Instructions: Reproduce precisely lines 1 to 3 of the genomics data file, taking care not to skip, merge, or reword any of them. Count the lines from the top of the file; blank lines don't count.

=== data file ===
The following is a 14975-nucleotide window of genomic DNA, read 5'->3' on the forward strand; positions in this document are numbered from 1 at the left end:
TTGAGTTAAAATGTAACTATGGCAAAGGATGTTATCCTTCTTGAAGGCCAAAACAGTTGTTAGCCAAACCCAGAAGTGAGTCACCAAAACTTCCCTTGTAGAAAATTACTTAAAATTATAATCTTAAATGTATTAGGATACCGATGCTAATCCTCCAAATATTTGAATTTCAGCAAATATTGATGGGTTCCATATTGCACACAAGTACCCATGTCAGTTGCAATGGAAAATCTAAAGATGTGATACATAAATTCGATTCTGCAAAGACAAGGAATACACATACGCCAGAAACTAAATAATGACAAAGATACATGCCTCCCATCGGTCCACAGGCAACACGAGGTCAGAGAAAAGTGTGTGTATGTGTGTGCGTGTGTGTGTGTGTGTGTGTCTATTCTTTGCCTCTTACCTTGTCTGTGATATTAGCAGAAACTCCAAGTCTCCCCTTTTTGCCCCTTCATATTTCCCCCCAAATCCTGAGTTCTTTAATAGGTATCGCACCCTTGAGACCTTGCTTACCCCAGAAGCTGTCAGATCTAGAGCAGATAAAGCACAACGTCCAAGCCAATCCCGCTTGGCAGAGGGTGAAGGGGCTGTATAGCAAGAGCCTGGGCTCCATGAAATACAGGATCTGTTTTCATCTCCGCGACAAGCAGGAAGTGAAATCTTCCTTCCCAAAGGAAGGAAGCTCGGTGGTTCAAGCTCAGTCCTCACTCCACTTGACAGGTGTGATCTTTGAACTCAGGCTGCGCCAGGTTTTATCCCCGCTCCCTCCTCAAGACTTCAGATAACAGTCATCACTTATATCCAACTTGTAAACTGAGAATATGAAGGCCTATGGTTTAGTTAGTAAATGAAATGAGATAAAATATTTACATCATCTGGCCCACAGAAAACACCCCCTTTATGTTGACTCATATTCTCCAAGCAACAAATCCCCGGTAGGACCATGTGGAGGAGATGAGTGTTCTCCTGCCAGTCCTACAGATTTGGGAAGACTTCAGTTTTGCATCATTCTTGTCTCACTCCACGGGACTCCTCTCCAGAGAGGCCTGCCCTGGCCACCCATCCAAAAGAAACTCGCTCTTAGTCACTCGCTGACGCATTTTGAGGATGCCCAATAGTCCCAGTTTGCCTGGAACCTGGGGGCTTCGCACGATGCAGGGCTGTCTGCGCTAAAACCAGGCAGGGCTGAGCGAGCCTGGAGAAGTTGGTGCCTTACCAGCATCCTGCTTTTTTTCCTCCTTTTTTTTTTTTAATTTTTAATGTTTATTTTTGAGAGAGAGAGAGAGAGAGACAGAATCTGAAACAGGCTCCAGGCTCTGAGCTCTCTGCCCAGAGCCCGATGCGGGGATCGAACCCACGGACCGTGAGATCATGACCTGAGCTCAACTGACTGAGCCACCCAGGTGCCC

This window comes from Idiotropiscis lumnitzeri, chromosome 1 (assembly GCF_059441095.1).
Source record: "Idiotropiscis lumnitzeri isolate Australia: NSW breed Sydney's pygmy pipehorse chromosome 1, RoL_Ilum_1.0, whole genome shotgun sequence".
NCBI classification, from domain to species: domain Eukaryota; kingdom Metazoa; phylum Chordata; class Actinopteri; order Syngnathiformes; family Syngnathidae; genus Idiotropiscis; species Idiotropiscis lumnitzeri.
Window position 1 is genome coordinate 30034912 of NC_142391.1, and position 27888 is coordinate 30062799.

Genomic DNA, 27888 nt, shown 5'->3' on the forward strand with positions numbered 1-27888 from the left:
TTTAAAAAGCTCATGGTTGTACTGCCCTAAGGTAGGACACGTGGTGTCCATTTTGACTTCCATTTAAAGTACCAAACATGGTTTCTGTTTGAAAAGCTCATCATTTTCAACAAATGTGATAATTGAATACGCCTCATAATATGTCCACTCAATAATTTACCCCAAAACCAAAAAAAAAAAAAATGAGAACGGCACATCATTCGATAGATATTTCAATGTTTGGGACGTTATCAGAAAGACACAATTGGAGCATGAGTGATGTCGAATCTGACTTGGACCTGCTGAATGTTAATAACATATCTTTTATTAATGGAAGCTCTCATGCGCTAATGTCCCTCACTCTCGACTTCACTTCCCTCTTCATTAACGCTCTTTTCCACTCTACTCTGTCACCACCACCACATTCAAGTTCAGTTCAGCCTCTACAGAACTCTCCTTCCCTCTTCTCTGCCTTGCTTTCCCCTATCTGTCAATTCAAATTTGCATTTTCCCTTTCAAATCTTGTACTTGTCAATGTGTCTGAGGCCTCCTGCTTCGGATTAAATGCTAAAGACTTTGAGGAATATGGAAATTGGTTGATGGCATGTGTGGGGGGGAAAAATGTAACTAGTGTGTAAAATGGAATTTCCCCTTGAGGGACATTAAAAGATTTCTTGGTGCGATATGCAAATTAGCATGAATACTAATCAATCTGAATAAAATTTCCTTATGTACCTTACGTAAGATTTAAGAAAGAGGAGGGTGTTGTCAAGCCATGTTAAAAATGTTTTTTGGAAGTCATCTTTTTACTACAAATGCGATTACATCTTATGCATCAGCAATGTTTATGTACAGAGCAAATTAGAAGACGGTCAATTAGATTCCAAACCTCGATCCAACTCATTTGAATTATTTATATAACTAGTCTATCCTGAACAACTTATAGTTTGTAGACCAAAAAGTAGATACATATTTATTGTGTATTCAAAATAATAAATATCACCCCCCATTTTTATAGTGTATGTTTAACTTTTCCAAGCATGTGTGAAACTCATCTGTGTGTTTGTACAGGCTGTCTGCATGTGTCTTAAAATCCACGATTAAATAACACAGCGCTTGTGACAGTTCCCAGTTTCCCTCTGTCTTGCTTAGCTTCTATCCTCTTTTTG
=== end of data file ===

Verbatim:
The following is a 14975-nucleotide window of genomic DNA, read 5'->3' on the forward strand; positions in this document are numbered from 1 at the left end:
TTGAGTTAAAATGTAACTATGGCAAAGGATGTTATCCTTCTTGAAGGCCAAAACAGTTGTTAGCCAAACCCAGAAGTGAGTCACCAAAACTTCCCTTGTAGAAAATTACTTAAAATTATAATCTTAAATGTATTAGGATACCGATGCTAATCCTCCAAATATTTGAATTTCAGCAAATATTGATGGGTTCCATATTGCACACAAGTACCCATGTCAGTTGCAATGGAAAATCTAAAGATGTGATACATAAATTCGATTCTGCAAAGACAAGGAATACACATACGCCAGAAACTAAATAATGACAAAGATACATGCCTCCCATCGGTCCACAGGCAACACGAGGTCAGAGAAAAGTGTGTGTATGTGTGTGCGTGTGTGTGTGTGTGTGTGTCTATTCTTTGCCTCTTACCTTGTCTGTGATATTAGCAGAAACTCCAAGTCTCCCCTTTTTGCCCCTTCATATTTCCCCCCAAATCCTGAGTTCTTTAATAGGTATCGCACCCTTGAGACCTTGCTTACCCCAGAAGCTGTCAGATCTAGAGCAGATAAAGCACAACGTCCAAGCCAATCCCGCTTGGCAGAGGGTGAAGGGGCTGTATAGCAAGAGCCTGGGCTCCATGAAATACAGGATCTGTTTTCATCTCCGCGACAAGCAGGAAGTGAAATCTTCCTTCCCAAAGGAAGGAAGCTCGGTGGTTCAAGCTCAGTCCTCACTCCACTTGACAGGTGTGATCTTTGAACTCAGGCTGCGCCAGGTTTTATCCCCGCTCCCTCCTCAAGACTTCAGATAACAGTCATCACTTATATCCAACTTGTAAACTGAGAATATGAAGGCCTATGGTTTAGTTAGTAAATGAAATGAGATAAAATATTTACATCATCTGGCCCACAGAAAACACCCCCTTTATGTTGACTCATATTCTCCAAGCAACAAATCCCCGGTAGGACCATGTGGAGGAGATGAGTGTTCTCCTGCCAGTCCTACAGATTTGGGAAGACTTCAGTTTTGCATCATTCTTGTCTCACTCCACGGGACTCCTCTCCAGAGAGGCCTGCCCTGGCCACCCATCCAAAAGAAACTCGCTCTTAGTCACTCGCTGACGCATTTTGAGGATGCCCAATAGTCCCAGTTTGCCTGGAACCTGGGGGCTTCGCACGATGCAGGGCTGTCTGCGCTAAAACCAGGCAGGGCTGAGCGAGCCTGGAGAAGTTGGTGCCTTACCAGCATCCTGCTTTTTTTCCTCCTTTTTTTTTTTTAATTTTTAATGTTTATTTTTGAGAGAGAGAGAGAGAGAGACAGAATCTGAAACAGGCTCCAGGCTCTGAGCTCTCTGCCCAGAGCCCGATGCGGGGATCGAACCCACGGACCGTGAGATCATGACCTGAGCTCAACTGACTGAGCCACCCAGGTGCCC

This window comes from Idiotropiscis lumnitzeri, chromosome 1 (assembly GCF_059441095.1).